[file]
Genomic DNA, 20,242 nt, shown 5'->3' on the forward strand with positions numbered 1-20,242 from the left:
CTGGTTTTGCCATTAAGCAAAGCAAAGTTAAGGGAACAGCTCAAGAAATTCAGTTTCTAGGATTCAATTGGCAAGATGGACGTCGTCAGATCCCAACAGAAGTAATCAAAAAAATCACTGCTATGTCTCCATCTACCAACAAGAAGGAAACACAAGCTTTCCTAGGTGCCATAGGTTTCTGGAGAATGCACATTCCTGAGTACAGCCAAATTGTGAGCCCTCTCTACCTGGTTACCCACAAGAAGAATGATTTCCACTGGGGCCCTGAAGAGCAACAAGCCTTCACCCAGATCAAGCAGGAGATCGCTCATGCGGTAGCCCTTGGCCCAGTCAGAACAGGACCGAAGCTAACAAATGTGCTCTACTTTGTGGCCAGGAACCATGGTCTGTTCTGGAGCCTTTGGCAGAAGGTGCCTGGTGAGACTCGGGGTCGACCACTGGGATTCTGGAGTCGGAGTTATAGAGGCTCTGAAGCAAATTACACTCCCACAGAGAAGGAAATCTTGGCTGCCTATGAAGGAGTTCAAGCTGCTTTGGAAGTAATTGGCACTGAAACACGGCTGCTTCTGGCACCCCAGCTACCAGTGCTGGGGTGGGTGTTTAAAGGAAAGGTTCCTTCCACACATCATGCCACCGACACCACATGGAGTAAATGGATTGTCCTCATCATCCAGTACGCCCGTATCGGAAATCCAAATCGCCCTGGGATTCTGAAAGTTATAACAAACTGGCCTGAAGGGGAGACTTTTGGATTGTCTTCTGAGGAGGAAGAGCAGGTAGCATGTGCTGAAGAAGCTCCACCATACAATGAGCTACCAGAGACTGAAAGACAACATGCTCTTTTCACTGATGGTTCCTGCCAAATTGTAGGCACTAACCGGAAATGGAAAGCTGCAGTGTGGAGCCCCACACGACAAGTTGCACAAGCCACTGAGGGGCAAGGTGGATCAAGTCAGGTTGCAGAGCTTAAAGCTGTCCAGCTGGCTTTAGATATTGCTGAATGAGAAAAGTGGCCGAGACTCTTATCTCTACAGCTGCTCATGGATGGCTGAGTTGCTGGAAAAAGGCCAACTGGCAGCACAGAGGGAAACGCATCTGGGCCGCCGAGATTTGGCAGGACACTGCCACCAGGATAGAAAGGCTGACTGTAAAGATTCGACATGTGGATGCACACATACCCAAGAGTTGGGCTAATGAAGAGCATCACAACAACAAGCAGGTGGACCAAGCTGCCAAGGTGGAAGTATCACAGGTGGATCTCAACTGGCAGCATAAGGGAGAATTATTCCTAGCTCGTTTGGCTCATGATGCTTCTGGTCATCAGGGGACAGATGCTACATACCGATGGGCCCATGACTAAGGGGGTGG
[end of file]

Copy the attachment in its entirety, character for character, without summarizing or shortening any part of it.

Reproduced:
Genomic DNA, 20,242 nt, shown 5'->3' on the forward strand with positions numbered 1-20,242 from the left:
CTGGTTTTGCCATTAAGCAAAGCAAAGTTAAGGGAACAGCTCAAGAAATTCAGTTTCTAGGATTCAATTGGCAAGATGGACGTCGTCAGATCCCAACAGAAGTAATCAAAAAAATCACTGCTATGTCTCCATCTACCAACAAGAAGGAAACACAAGCTTTCCTAGGTGCCATAGGTTTCTGGAGAATGCACATTCCTGAGTACAGCCAAATTGTGAGCCCTCTCTACCTGGTTACCCACAAGAAGAATGATTTCCACTGGGGCCCTGAAGAGCAACAAGCCTTCACCCAGATCAAGCAGGAGATCGCTCATGCGGTAGCCCTTGGCCCAGTCAGAACAGGACCGAAGCTAACAAATGTGCTCTACTTTGTGGCCAGGAACCATGGTCTGTTCTGGAGCCTTTGGCAGAAGGTGCCTGGTGAGACTCGGGGTCGACCACTGGGATTCTGGAGTCGGAGTTATAGAGGCTCTGAAGCAAATTACACTCCCACAGAGAAGGAAATCTTGGCTGCCTATGAAGGAGTTCAAGCTGCTTTGGAAGTAATTGGCACTGAAACACGGCTGCTTCTGGCACCCCAGCTACCAGTGCTGGGGTGGGTGTTTAAAGGAAAGGTTCCTTCCACACATCATGCCACCGACACCACATGGAGTAAATGGATTGTCCTCATCATCCAGTACGCCCGTATCGGAAATCCAAATCGCCCTGGGATTCTGAAAGTTATAACAAACTGGCCTGAAGGGGAGACTTTTGGATTGTCTTCTGAGGAGGAAGAGCAGGTAGCATGTGCTGAAGAAGCTCCACCATACAATGAGCTACCAGAGACTGAAAGACAACATGCTCTTTTCACTGATGGTTCCTGCCAAATTGTAGGCACTAACCGGAAATGGAAAGCTGCAGTGTGGAGCCCCACACGACAAGTTGCACAAGCCACTGAGGGGCAAGGTGGATCAAGTCAGGTTGCAGAGCTTAAAGCTGTCCAGCTGGCTTTAGATATTGCTGAATGAGAAAAGTGGCCGAGACTCTTATCTCTACAGCTGCTCATGGATGGCTGAGTTGCTGGAAAAAGGCCAACTGGCAGCACAGAGGGAAACGCATCTGGGCCGCCGAGATTTGGCAGGACACTGCCACCAGGATAGAAAGGCTGACTGTAAAGATTCGACATGTGGATGCACACATACCCAAGAGTTGGGCTAATGAAGAGCATCACAACAACAAGCAGGTGGACCAAGCTGCCAAGGTGGAAGTATCACAGGTGGATCTCAACTGGCAGCATAAGGGAGAATTATTCCTAGCTCGTTTGGCTCATGATGCTTCTGGTCATCAGGGGACAGATGCTACATACCGATGGGCCCATGACTAAGGGGGTGG